Convicted of felony in 1996. Also a drug felony in 1993 ( I think ). To prison in 1998, became part of a special program funded by George Soros. He donated $ 1 million to the prison for inmates to attend college. I excelled in accounting, and made straight A's. Onto 4 year University on sholarship. Won numerous national merit awards including being 1 of 42 students nationwide chosen as a National Society of Accountants Scholar 2 years in a row. Interned for 2 large CPA firms. ROAD BLOCK: As I neared the end of my education I began to prepare for the CPA examination in my state. I spoke to the boards in many states over the next year, and found that for many professions such as CPA, or ATTORNEY the issue comes down to " Moral Fitness", or " Character Fitness". It depends on how it worded in the state statute. Long story short, I realized that the chances of me being able to persuade the board ( taking into consideration Enron, Tyco, etc. at the time), was slim, at best. I then started my own high volume tax service as a sort of slap in the face. I know, like you, that I have the talent, education, etc. and that since I've been sober everything has changed. After investing more than $20,000 cash, I ran into another background issue with the IRS, and chose to put the EFILE ( IRS ) license in my name. This gave her, my eventual wife control of my business. Ahhh---now you see where I am going. Yes... we started having problems and she took control of the accounts, and closed the business, during the height of tax season, when we had already tripled our business from the previous year. I would have netted $70 K plus, but instead have ended up in BK. So... back to market. Hired... made an offer by Blue Cross and Blue Shield, but I lied on the application, they did background check and apparently, a law exists like the father said, barring m from working in the insurance industry. Medicare auditor was the position. I also have a real estate license, which I lied to get. I told my instructor about my past, and he persuaded me to answer NO the " The Question" regarding felony conviction. However, now the issue is the state in which I live requires a background check, and the realty company wants to do a credit check. Which by the way, more often than not, is a criminal records check ( skirting the law slightly ). That's how Blue Cross got me. Where am I today. Well I was actually researching a new career job prospect: Accountant Asst Controller for a local bank. I have all the skills, edcuation, experience, but " what was I thinking". I know better than anyone that I can not be hired by a bank. I guess I was just " American Dreaming". Starting your own business is great, but no benefits for family, a lot of risk, hard on relationship, upfront costs, and also, many times professional licensing is needed, and that's where the problem usually lies.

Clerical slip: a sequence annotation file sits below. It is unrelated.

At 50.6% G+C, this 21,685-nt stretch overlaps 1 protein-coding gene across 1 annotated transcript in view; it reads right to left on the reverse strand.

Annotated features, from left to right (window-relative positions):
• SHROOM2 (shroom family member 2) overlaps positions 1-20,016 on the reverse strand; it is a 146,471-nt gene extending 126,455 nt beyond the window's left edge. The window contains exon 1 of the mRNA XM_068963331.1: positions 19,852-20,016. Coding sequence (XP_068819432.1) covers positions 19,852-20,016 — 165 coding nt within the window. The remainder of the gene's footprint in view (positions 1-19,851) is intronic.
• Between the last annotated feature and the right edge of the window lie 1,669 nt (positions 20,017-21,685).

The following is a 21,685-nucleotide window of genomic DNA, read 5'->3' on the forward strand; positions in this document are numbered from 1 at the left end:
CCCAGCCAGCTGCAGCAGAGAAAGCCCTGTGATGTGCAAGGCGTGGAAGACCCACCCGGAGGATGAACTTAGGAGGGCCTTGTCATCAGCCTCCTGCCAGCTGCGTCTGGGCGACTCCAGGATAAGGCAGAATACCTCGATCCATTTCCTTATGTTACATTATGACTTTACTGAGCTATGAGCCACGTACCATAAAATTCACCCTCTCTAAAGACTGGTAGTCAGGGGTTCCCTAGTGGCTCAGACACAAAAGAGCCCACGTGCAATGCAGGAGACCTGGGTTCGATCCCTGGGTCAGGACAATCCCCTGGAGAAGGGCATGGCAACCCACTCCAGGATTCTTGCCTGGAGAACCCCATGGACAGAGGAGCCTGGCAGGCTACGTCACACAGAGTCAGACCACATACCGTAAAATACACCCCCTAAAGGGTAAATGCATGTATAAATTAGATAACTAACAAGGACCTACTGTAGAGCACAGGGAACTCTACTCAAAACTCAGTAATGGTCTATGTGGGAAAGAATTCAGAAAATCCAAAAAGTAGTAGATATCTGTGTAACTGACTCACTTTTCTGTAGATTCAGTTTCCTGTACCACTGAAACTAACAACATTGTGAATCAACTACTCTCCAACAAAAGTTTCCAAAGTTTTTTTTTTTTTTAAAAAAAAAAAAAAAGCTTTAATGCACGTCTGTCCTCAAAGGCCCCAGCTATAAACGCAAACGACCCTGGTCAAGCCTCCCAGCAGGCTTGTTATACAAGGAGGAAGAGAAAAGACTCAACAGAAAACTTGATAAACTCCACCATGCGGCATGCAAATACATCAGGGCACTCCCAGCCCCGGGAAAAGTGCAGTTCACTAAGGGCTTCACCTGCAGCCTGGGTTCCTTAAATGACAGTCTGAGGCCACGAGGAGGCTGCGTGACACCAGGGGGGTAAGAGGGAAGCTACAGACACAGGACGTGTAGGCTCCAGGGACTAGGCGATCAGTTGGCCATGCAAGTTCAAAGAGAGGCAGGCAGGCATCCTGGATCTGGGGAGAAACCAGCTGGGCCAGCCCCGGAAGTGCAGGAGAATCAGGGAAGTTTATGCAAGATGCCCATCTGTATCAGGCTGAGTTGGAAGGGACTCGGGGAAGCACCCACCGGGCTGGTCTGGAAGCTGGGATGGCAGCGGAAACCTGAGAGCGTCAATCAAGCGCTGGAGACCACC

I am thinking about starting a non-profit to assist felons. But maybe it's the employers in private industry and politicians that need persuading. In 14 states it is now illegal to discriminate against someone with a felony. Two of them in both public and private industry. Its sucks when your creativity, intelligence, ability, and productivity ( hurts the US Economy ) is stifled to the point of complaining on this website. Good luck to anyone. I answer hundreds of emails a week from professionals with felony convictions, but I am running out of advice and hope. Good luck to all!
    dahbuldee's Avatar
    dahbuldee Posts: 3, Reputation: 1
    New Member

    May 9, 2006, 01:56 PM
    Here's my advice and experience for what it's worth.

    I'm in a similar boat: Ex-con, felony convictions from 11 years ago, college educated, trying to get ahead in life and put my past behind me.

    I've had great success working for smaller companies. I've basically followed a "don't ask, don't tell" policy and it's worked well for me. I also had offers from larger companies in college who said they weren't concerned about my past.

    General Thoughts:

    Watch where you live. Some states are very unfriendly to Ex-Cons. Pretty much any state in the South will classify you as subhuman. Consider moving North or West. Both the laws (and the people) are more forgiving. I know that Washington in particular has a 10 year limit on considering felony convictions for employment.

    Research what you want to do. Not every job is closed to you. Some states are more lenient than others in licensing felons for professional occupations. There was a story on 60 Minutes a few years back about a convicted murder who recently passed the bar exam in Arizona and is now a practicing attorney. It took him years of persistence.

    Be honest. Nothing will compound the problem of a felony conviction like dishonesty. Fear is really no excuse. I can't imagine a company wanting to hire some with a criminal history and a present tendency to lie. Just be prepared to knock on a lot more doors than the average person before one opens for you.

    Make yourself valuable. Work harder than anyone else. People like us truly have something prove and it should show in our work ethic.